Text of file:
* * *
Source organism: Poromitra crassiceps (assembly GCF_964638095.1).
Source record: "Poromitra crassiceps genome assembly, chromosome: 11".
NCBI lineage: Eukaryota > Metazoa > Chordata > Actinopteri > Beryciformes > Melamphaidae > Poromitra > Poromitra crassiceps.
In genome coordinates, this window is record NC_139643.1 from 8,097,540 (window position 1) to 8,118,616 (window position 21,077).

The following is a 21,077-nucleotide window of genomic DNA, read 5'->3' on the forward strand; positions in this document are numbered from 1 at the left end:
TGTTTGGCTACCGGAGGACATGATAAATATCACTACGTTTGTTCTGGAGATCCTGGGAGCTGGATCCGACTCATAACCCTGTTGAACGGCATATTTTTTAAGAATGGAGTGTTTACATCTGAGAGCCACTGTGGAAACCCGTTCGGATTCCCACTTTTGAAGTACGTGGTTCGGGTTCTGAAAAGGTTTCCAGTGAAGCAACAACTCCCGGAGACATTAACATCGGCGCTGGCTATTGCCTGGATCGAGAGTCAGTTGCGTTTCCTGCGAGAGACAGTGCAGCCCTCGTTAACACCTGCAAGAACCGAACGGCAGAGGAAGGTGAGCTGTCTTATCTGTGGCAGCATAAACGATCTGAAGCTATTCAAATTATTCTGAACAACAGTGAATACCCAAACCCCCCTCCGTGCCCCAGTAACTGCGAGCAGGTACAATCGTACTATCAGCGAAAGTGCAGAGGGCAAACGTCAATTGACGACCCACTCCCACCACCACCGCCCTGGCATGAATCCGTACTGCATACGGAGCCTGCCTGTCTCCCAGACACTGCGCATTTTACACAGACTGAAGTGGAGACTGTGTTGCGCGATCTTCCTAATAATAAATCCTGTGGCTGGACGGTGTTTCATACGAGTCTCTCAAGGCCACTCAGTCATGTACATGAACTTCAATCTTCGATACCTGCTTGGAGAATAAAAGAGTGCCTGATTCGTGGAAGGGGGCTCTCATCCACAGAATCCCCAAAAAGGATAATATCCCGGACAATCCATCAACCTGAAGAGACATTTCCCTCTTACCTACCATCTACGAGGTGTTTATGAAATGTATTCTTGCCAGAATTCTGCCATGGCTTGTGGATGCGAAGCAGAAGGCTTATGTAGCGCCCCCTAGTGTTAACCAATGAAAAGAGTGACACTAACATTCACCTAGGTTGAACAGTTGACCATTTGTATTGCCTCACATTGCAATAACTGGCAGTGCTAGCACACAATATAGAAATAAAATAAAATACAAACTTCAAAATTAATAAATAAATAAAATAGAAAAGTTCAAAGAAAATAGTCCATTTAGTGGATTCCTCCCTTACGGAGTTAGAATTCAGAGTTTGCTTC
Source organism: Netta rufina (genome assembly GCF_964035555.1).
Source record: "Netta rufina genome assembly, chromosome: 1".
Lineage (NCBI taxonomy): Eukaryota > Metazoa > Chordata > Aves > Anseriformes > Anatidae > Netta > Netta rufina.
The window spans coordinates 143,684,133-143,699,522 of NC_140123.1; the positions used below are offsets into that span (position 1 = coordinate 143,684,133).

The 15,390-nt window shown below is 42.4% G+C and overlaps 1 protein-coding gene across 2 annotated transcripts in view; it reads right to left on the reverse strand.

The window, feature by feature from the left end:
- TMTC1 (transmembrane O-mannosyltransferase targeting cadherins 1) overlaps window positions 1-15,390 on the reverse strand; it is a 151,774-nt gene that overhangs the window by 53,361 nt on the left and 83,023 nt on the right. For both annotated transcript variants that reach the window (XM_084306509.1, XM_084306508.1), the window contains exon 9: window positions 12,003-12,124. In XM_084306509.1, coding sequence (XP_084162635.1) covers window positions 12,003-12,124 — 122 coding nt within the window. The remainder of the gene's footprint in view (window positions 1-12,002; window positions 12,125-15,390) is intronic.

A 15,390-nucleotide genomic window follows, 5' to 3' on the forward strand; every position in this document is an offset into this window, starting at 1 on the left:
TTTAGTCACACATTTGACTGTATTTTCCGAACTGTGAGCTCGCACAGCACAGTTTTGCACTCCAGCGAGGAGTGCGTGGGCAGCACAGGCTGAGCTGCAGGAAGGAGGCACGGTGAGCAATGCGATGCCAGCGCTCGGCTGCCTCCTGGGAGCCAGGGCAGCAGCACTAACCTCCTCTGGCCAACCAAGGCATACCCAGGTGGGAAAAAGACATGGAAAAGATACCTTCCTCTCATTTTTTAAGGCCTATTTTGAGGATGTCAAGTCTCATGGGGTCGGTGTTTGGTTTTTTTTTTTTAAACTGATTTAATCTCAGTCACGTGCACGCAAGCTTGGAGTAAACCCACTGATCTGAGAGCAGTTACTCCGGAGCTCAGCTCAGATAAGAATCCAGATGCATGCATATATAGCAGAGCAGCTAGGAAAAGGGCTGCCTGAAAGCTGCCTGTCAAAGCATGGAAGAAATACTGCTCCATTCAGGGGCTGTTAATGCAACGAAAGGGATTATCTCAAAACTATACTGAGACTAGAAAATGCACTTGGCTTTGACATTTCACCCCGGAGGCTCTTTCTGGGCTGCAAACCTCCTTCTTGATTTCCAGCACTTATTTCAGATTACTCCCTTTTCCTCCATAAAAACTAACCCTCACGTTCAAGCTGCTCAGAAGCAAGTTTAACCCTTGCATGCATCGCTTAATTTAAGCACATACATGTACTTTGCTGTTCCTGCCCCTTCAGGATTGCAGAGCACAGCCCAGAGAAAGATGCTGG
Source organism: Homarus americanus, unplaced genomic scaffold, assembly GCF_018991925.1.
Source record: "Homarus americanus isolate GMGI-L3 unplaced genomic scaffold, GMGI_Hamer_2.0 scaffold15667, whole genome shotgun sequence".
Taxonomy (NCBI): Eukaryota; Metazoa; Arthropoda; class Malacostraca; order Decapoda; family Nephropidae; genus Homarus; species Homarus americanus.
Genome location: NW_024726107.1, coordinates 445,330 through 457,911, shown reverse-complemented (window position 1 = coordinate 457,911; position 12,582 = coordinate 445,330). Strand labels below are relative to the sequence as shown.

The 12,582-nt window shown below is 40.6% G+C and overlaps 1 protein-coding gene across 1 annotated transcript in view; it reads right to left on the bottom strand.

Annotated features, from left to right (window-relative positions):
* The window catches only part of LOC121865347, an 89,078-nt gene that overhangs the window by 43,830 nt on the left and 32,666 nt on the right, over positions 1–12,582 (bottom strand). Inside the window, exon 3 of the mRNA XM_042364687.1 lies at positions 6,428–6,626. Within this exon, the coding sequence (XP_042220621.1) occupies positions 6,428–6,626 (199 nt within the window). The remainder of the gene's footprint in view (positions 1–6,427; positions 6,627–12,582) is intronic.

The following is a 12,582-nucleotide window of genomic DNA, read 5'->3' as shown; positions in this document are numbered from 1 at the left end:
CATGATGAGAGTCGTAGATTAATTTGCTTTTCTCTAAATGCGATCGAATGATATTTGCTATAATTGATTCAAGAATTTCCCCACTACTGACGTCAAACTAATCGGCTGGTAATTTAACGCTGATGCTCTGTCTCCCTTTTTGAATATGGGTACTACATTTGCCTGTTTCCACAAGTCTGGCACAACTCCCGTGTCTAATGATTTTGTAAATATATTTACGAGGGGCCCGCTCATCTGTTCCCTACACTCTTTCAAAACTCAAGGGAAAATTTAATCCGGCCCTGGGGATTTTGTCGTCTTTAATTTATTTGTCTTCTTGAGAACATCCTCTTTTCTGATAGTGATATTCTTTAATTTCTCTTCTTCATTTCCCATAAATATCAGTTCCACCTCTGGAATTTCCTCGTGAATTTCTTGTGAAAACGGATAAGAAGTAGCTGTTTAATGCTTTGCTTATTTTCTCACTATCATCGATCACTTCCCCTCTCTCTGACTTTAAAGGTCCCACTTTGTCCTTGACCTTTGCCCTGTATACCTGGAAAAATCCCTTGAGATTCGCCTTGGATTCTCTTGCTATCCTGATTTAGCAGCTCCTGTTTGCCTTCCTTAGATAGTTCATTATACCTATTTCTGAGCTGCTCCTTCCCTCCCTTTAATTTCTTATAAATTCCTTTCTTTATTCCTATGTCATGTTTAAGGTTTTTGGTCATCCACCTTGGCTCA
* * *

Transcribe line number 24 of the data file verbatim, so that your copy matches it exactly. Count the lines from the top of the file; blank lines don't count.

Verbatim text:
CATGATGAGAGTCGTAGATTAATTTGCTTTTCTCTAAATGCGATCGAATGATATTTGCTATAATTGATTCAAGAATTTCCCCACTACTGACGTCAAACTAATCGGCTGGTAATTTAACGCTGATGCTCTGTCTCCCTTTTTGAATATGGGTACTACATTTGCCTGTTTCCACAAGTCTGGCACAACTCCCGTGTCTAATGATTTTGTAAATATATTTACGAGGGGCCCGCTCATCTGTTCCCTACACTCTTTCAAAACTCAAGGGAAAATTTAATCCGGCCCTGGGGATTTTGTCGTCTTTAATTTATTTGTCTTCTTGAGAACATCCTCTTTTCTGATAGTGATATTCTTTAATTTCTCTTCTTCATTTCCCATAAATATCAGTTCCACCTCTGGAATTTCCTCGTGAATTTCTTGTGAAAACGGATAAGAAGTAGCTGTTTAATGCTTTGCTTATTTTCTCACTATCATCGATCACTTCCCCTCTCTCTGACTTTAAAGGTCCCACTTTGTCCTTGACCTTTGCCCTGTATACCTGGAAAAATCCCTTGAGATTCGCCTTGGATTCTCTTGCTATCCTGATTTAGCAGCTCCTGTTTGCCTTCCTTAGATAGTTCATTATACCTATTTCTGAGCTGCTCCTTCCCTCCCTTTAATTTCTTATAAATTCCTTTCTTTATTCCTATGTCATGTTTAAGGTTTTTGGTCATCCACCTTGGCTCA